I’m re-reading Julia Child’s My Life in France which was written very near the end of her life with the assistance of her great-nephew Alex Prud’homme. These “late-in-life” recollections are particularly poignant. She simply fell in love with Paris and France and the French culture of cuisine. She shared her love so enthusiastically that many of us have fallen in love too.
In addition to her home in Paris at 81 Rue de l’Université, her book names other specific addresses that I’m adding to my “Julia’s Paris Connections Tour”. The Childs’ spent their very first night in Paris at the Hôtel Pont Royal located at 7 rue Montalembert. Julia recalls arriving there, unloading some luggage and then Paul driving off to find a garage in order to safely park the car. Paul got lost (it was a dark and foggy night…). An hour later Paul reappeared and recounted how he had ended up going in the wrong direction on Boulevard Raspail and “then got stuck on a one-way street”. In my Franglish post titled Forbidden … I make a strong case against trying to drive a car in Paris nowadays. Aside from the horrendous traffic, many streets are one-way when you least want them to be. It seems as if driving in Paris was problematic even back in 1948.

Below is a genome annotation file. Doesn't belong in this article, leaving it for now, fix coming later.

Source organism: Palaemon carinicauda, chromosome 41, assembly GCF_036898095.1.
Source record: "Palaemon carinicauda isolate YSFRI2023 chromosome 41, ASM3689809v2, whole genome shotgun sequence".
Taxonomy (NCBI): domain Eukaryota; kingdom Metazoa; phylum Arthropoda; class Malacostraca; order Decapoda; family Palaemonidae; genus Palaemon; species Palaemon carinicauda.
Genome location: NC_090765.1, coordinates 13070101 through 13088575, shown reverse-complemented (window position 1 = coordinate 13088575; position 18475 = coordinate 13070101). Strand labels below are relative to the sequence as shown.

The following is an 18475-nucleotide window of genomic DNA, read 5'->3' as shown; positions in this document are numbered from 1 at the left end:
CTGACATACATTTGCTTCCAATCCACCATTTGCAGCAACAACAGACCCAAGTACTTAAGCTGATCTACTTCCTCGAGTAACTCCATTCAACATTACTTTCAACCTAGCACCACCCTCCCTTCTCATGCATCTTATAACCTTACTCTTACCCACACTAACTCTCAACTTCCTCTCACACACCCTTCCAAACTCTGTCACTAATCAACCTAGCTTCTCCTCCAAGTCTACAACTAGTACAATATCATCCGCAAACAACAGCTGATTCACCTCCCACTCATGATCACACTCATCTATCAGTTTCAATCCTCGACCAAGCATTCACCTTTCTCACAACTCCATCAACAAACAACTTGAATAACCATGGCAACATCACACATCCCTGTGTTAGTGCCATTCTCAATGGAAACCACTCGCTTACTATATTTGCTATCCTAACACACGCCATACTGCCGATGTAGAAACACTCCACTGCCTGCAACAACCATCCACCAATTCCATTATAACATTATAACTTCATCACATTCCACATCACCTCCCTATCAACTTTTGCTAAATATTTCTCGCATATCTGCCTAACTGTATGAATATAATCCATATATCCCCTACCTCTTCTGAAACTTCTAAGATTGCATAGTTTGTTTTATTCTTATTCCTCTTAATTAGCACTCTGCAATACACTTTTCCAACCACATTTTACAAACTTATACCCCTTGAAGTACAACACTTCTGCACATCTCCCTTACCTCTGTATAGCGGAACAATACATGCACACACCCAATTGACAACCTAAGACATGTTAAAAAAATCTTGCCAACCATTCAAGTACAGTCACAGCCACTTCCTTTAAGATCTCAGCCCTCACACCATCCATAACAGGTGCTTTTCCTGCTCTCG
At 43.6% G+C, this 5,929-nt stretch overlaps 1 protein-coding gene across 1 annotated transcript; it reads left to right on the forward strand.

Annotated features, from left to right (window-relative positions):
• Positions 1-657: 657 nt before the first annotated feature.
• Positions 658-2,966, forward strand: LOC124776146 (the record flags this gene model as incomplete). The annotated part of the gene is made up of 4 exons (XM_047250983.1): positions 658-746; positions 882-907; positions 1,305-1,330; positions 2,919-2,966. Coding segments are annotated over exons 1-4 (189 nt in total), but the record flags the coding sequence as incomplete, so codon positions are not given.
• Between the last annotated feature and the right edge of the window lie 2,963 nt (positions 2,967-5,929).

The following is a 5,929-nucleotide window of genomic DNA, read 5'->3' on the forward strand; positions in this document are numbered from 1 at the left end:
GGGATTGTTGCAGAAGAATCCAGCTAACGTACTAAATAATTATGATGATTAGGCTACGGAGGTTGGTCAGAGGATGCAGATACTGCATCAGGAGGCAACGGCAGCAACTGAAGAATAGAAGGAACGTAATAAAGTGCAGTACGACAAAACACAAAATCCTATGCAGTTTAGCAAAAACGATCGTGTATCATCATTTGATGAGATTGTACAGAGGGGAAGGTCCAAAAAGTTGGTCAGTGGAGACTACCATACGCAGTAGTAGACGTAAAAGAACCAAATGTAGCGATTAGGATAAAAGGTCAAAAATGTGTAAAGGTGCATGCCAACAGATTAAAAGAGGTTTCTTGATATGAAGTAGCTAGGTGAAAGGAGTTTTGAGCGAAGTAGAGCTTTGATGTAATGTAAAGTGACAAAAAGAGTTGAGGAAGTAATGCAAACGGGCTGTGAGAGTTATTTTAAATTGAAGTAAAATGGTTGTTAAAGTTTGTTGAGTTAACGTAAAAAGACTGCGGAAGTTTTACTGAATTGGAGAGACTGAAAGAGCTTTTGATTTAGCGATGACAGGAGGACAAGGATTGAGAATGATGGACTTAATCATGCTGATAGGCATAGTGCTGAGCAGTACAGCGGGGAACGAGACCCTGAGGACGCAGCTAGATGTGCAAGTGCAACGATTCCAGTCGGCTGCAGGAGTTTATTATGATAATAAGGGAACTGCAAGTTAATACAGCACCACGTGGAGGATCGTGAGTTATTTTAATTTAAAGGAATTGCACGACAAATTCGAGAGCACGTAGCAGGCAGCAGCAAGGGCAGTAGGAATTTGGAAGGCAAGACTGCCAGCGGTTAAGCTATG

Paul also mixed up Boulevard Raspail and Boulevard Saint-Germain. I wanted to shout <<Moi aussi!>> (Me too!). I too have gotten lost (when it’s been bright and beautiful). After way too much walking I came to physically understand that Paris streets simply **do not** run in a parallel or grid fashion.
Once again the fabulous Paris bus system comes to your rescue. Every bus shelter/stop has large, beautifully printed maps naming the street you’re on, where you are relative to the neighborhood, **and** where the other bus stops are located. Honestly, I use the information available in the bus shelters even when I’m not taking a bus at that moment. This RATP <<Plan de Quartier>> shows what bus lines are close at hand just to the right of Julia’s former residence at 81 Rue de l’Université. Welcome to the neighborhood.